E. Mark Windle July 2021.
The Tempests were ready to take on the world, no doubt about that. Musicianship, vocal talent and enthusiasm for live performance were all there. What was needed now was a new industry link to point them solidly towards a fresh recording contract. Someone with local knowledge, connections, and production and promotion skills.
There was one individual who would fit the bill perfectly. Ted Bodnar, originally from Baltimore, Maryland and later Virginia, learned the meaning of hard work early on in his life through long hours at his parents’ grocery store. His wife Vicki provides an account of Ted’s early background:
“Ted lived on Wilkens Avenue as a child, in inner-city Baltimore. He loved city life; he and his family could walk to everything. Fines Hardware on the corner across the street, Dairy Bar at the end of his block to the left that had sandwiches, soup and ice cream, beauty shop, church, school. What wasn’t in a three block radius was a short bus ride downtown. His mom Barbara was a department store worker. His dad Theodore worked for a food wholesaler as their first outside salesman and had a route through Virginia. It was his father’s job which brought the family ultimately to Virginia to live. Around 1954 the family moved to Merrifield in Fairfax County, Virginia. His father called on an independent grocery store which was on his route. The owners wanted to sell the business and retire. His father bought the store and a house from them, then came home that night and told the family that they were moving to Virginia. His mother was devastated and cried for a year, but it was a good decision for everyone in the family.”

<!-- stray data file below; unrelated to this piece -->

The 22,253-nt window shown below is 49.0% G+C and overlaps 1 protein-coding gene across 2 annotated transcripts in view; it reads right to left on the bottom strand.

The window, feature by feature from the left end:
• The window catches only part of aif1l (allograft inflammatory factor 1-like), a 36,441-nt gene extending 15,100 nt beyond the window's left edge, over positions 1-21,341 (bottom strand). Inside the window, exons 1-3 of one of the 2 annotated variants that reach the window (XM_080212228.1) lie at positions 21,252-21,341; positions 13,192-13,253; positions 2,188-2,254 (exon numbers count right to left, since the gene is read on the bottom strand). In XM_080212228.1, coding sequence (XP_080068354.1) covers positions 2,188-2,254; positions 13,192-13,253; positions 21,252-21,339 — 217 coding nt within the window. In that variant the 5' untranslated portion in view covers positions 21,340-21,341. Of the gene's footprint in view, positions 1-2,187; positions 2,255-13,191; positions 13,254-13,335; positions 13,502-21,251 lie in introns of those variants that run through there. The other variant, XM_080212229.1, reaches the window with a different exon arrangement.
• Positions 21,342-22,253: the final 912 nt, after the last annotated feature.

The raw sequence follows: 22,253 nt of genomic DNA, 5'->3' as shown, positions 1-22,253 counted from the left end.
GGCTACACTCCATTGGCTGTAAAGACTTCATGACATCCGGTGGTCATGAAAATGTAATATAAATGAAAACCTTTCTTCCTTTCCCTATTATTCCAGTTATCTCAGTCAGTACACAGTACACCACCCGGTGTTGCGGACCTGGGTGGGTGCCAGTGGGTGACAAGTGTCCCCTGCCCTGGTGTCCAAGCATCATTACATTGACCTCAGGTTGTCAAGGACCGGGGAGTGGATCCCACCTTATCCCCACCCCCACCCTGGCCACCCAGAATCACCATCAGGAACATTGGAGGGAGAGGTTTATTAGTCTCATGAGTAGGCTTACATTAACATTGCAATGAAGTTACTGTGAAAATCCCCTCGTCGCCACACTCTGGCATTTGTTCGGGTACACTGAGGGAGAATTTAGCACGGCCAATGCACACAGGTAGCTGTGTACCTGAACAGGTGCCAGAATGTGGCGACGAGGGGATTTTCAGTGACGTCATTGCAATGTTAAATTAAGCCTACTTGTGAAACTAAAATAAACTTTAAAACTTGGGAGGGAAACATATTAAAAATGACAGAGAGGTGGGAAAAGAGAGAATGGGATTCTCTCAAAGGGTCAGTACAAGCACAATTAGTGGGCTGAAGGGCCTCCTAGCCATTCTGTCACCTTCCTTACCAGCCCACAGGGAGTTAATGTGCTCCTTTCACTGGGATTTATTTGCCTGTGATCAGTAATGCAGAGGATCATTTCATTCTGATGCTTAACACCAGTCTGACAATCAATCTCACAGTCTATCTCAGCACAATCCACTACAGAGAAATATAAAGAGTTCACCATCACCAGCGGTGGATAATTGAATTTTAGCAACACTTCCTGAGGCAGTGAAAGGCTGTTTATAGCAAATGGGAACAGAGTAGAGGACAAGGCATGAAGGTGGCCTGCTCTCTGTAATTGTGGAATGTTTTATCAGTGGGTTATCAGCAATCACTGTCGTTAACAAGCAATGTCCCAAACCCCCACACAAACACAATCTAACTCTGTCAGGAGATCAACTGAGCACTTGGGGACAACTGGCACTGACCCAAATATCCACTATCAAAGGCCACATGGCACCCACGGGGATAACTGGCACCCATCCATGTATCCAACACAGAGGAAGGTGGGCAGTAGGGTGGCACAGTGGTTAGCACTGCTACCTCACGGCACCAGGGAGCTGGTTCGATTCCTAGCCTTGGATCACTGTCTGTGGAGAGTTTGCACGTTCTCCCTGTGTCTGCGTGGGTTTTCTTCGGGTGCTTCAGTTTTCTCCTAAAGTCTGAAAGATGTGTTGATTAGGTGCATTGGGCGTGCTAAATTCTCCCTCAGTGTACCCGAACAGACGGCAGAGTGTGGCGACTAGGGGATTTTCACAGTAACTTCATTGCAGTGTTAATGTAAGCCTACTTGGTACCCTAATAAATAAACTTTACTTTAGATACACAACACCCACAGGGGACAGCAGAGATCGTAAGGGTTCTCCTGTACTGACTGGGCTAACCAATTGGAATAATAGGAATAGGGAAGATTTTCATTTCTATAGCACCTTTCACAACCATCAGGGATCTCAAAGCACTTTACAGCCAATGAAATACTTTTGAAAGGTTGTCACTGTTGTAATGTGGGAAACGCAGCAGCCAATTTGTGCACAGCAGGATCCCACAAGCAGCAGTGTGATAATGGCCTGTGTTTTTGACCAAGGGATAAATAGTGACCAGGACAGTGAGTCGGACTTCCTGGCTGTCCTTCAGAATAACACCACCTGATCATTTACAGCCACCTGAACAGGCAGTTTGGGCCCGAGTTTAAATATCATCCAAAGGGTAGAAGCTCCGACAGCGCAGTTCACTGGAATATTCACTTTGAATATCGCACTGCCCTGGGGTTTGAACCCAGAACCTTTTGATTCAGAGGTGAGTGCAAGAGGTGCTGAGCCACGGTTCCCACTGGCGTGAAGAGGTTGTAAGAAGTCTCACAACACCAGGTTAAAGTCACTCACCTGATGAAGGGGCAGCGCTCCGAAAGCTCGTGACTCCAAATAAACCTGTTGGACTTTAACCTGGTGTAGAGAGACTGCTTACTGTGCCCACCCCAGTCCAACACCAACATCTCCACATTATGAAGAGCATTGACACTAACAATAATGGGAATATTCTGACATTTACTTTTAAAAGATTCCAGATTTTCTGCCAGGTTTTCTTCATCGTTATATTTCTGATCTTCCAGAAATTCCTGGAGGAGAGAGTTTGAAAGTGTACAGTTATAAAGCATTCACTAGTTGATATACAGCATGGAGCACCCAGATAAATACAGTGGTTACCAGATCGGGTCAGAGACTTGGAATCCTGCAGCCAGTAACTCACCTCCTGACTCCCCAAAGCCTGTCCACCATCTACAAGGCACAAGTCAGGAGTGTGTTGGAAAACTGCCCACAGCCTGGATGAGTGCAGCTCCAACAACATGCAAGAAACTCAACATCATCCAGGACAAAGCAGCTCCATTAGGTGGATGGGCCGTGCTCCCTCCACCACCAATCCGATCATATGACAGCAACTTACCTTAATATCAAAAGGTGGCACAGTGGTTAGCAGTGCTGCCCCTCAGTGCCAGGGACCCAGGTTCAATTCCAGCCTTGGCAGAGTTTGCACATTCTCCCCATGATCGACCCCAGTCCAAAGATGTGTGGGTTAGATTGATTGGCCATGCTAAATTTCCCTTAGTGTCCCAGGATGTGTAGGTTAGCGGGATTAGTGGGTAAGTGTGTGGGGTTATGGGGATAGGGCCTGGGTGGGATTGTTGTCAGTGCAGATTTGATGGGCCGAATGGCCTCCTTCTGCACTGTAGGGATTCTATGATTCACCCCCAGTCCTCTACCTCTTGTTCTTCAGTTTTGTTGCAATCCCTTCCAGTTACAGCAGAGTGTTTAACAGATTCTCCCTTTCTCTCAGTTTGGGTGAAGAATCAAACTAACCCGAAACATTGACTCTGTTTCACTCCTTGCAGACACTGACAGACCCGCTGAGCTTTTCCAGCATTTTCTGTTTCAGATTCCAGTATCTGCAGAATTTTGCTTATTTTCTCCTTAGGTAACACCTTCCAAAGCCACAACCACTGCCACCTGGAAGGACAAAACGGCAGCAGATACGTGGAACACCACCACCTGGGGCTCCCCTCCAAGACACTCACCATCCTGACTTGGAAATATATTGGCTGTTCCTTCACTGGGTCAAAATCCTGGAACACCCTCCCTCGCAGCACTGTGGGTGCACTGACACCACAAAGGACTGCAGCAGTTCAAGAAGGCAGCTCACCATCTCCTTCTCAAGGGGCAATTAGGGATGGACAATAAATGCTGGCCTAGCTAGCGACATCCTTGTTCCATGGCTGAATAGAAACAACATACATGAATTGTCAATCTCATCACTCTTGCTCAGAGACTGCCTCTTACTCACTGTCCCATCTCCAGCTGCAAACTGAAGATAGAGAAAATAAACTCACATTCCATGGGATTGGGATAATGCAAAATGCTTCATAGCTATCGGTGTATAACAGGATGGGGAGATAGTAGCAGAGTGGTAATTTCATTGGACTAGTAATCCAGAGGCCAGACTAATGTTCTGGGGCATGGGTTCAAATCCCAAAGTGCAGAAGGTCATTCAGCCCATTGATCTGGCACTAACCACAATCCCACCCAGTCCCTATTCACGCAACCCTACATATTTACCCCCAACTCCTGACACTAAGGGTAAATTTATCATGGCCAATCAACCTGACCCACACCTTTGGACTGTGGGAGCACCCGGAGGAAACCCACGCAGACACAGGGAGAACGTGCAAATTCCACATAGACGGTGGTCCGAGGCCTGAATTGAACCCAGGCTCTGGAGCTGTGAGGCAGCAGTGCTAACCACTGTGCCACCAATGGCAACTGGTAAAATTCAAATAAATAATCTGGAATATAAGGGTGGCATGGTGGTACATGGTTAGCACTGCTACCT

Ted worked at the grocery store after school and weekends from the time he was eleven years old. Stocking shelves, unloading trucks, and selling to customers, he continued working there until his twenties and his father had retired. The family purchased the building that housed the grocery store in 1969. That building would later become his second recording studio – and his first commercial facility.